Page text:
Wednesday, January 25, 2012

USA - Canada Softwood Lumber Agreement

The contentious USA- Canada softwood lumber agreement will be extended to October 2015. Meanwhile USA is claiming damages of $499 million before the London Court of International Arbitration under the agreement. This trade problem will continue until the underlying problem is fixed.

Forests in USA have recovered from previous exploitation and US lumber producers have supplies of timber. Canadian provincial governments allocate timber from Crown or public forests to forest companies at administered prices. A lack of open markets for Crown or public timber, makes Canadian softwood lumber exports vulnerable to claims that timber is sold at below market prices and constitutes a government subsidy. The $499 million claim focuses on BC's salvage prices for pine killed by the mountain pine beetle. BC accounts for approximately 60% of softwood exports to USA, so the lumber agreement is really a USA- BC deal looked after by the federal Canadian government because international trade is the Canadian Government's job under the constitution.

US lumber producers think that the BC system is unfair to them. Actually, the people that get dinged the most under the present system are the public of British Columbia. We paid the bill for decades of fire fighting in the interior of BC to save pine from fire. Meanwhile forest companies did not harvest enough pine so huge areas of pine got old. Mountain pine beetles like old pine and they went through about $100 Billion dollars worth of our timber.  The BC Government reduced prices for dead and dying pine as an incentive to save a small percentage of timber from waste. If USA gets its $499 million, it just adds another half a billion to the waste. Only another one half percent of what has already been wasted.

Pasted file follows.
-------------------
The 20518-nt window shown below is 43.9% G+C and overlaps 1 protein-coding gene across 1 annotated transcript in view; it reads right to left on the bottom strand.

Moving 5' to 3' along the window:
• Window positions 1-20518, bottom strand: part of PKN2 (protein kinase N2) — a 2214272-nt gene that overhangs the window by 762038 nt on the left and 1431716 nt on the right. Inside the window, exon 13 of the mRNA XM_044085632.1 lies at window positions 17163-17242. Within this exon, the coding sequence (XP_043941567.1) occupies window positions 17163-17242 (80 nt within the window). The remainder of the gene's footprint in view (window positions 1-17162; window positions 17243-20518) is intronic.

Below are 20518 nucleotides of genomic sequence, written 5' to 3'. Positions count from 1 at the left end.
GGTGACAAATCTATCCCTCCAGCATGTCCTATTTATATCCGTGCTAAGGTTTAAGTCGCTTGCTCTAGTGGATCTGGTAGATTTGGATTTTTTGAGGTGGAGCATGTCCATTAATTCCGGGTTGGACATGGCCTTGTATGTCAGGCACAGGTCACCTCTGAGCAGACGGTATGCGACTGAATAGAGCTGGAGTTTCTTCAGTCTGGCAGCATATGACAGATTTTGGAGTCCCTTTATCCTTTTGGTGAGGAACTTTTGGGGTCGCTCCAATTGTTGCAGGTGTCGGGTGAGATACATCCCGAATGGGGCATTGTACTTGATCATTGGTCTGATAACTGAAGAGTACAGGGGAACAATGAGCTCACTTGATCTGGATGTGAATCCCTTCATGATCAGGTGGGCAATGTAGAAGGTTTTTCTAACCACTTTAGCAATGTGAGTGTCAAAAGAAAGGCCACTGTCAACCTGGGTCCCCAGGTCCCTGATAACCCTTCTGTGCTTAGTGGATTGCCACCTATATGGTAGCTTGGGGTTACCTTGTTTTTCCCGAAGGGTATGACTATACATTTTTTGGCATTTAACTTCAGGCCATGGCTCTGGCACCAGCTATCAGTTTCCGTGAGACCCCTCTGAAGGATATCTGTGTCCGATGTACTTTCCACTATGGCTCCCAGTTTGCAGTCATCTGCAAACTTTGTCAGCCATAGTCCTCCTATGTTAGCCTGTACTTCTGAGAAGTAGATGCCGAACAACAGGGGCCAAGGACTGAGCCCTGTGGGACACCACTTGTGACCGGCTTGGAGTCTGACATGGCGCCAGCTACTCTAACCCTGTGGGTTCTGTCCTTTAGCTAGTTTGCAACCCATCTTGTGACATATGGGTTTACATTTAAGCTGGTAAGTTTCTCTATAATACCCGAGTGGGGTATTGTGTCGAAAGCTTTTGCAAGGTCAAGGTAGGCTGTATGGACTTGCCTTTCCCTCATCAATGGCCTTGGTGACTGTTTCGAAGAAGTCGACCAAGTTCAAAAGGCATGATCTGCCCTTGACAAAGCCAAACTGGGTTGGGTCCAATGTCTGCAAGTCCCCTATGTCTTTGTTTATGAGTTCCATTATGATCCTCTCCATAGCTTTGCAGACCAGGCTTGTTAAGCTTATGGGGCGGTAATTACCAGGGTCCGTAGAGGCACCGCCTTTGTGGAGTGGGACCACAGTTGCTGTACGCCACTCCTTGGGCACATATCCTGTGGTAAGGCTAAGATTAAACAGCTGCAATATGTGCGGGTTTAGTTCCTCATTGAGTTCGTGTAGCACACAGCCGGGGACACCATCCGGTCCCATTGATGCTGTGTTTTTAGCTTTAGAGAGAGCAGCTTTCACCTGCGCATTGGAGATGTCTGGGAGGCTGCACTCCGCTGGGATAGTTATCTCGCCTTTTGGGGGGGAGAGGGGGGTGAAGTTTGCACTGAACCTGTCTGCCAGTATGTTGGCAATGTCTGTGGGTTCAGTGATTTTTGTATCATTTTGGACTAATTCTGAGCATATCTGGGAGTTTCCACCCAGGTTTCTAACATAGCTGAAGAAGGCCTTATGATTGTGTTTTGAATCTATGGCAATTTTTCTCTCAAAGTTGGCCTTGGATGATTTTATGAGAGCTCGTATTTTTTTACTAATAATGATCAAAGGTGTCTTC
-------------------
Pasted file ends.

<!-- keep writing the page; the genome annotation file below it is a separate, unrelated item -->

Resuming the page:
The BC public, the owners of BC's Crown forest, should view the softwood lumber agreement as an arrangement for discriminatory tariffs on BC lumber exports. The Montreal Process, the international agreement on sustainable forest management points out that the economic framework should promote non discriminatory trade in forest products. BC's economic framework turns our public forests into a non market timber supply barrel for forest companies. Therefore our forest products are vulnerable to discriminatory trade tariffs and taxes.

The real fix for this trade problem is to get forest corporations out of our public forests and return them to independent professional management with timber being sold on an open market. Public forests were intended to encourage a competitive vibrant wood manufacturing industry by ensuring that all entrepreneurs had access to public timber on an open market. Instead public timber is controlled by an oligopoly of forest companies.

Probably the best business model for returning BC public forests to independent professional management is to devolve their stewardship to Local Forest Trusts. These trusts would have a locally elected board and professional forest resource managers. A trust would operate on a large area of local forest landscape as a business and sell wood in the form of manufactured logs on an open market. It would provide independent business like management for the public shareholders. The system is democratic. It would be better for the people of BC and Americans could find no complaint with such a market based democratic system. There would be no need for any softwood lumber agreement.

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